“While of course we’re all very excited about the drone piece, I think it’s one part of a larger narrative of how Kroger is really reacting to what customers are asking for and giving them that product anytime that they want, anywhere that they are,” Rolfes said.
Drone Express/Kroger image
The drone can carry only about five pounds worth of items. Pilots will oversee the drones as they fly to customer’s homes in the prescribed area around the Marketplace store at 1095 S. Main St.
“Right now, per FAA guidance, we’re only flying the drone to deliver within one mile of the store,” Rolfes said.
Kroger and Drone Express, part of New Jersey-based TELEGRID Technologies Inc., last month first announced the pilot program to offer grocery delivery via autonomous drones.
“Everything’s going well,” said Beth Flippo, principal engineer for the Drone Express delivery service. “Wednesday we are good to go.”
The company has about 10 pilots working in Monroe and Centerville at the moment, Flippo said. The pilots work in shifts at the Centerville store, covering nights and weekends, she said.
“It won’t be perfect day one, but it will be pretty close,” Flippo said. “We’re just very excited. It’s a huge step forward for aviation.”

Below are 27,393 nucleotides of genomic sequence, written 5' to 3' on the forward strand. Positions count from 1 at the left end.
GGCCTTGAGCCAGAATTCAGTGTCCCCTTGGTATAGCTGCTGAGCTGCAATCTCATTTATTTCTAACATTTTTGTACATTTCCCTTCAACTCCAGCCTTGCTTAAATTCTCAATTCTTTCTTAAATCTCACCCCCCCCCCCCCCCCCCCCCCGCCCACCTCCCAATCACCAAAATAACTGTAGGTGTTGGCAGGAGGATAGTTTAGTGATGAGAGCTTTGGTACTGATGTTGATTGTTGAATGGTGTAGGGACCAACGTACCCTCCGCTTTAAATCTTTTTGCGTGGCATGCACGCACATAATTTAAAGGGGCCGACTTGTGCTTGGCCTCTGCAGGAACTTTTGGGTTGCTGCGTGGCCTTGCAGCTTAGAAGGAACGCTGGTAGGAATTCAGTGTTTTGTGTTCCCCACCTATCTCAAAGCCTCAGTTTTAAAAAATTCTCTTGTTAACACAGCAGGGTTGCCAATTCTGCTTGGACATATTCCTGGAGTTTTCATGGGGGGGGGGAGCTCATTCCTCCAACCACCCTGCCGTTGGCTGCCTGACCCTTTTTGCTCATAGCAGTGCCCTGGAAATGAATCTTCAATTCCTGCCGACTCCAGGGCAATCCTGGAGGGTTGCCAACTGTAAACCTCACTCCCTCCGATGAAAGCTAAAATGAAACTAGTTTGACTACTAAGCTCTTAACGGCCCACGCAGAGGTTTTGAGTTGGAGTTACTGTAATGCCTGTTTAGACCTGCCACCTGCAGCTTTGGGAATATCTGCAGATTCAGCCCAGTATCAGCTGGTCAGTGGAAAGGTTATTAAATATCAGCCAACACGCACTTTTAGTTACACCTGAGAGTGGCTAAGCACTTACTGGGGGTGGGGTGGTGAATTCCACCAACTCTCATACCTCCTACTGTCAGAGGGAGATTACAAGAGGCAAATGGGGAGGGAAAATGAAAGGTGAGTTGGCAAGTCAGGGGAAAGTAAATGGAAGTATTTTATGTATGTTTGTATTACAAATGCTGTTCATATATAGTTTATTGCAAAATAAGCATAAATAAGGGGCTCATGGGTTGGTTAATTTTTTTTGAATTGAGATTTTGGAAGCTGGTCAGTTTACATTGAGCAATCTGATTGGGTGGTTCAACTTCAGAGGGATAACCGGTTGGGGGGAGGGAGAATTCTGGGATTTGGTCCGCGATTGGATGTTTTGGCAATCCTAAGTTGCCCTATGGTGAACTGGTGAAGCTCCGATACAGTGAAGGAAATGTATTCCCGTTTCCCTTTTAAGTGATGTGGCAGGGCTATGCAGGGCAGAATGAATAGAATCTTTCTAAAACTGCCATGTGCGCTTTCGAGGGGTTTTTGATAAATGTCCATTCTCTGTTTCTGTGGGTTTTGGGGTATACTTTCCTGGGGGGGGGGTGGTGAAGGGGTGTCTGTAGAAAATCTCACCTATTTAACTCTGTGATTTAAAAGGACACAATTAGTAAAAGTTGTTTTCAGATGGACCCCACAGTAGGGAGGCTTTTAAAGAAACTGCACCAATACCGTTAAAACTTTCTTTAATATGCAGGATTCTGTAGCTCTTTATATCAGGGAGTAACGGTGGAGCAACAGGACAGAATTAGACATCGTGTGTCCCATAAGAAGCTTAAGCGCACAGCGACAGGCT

Drone Express/TELEGRID has established a presence in Monroe and will serve as a hub for the manufacturing, testing and piloting of autonomous drones for commercial package delivery.
Drone Express has estimated that it will need to fill 50 to 100 full-time positions as its 7,200 square-foot Monroe facility becomes operational in coming weeks.
Positions in Monroe include those focused on manufacturing, mechanical engineering, software development and aviation. As the pilot program with Kroger continues to expand, there is the potential for additional positions and hiring throughout 2021 and beyond.
TELEGRID first tested a drone-package-delivery service that can be operated beyond a pilot’s visual line of sight in Springfield late last summer.
The test was successful enough that TELEGRID principals were then examining opening a division in Ohio, Flippo told this newspaper last September.
Springfield is one of the few places nationally where such tests — beyond a pilot’s visual line of sight, sometimes called BVLOS — can take place.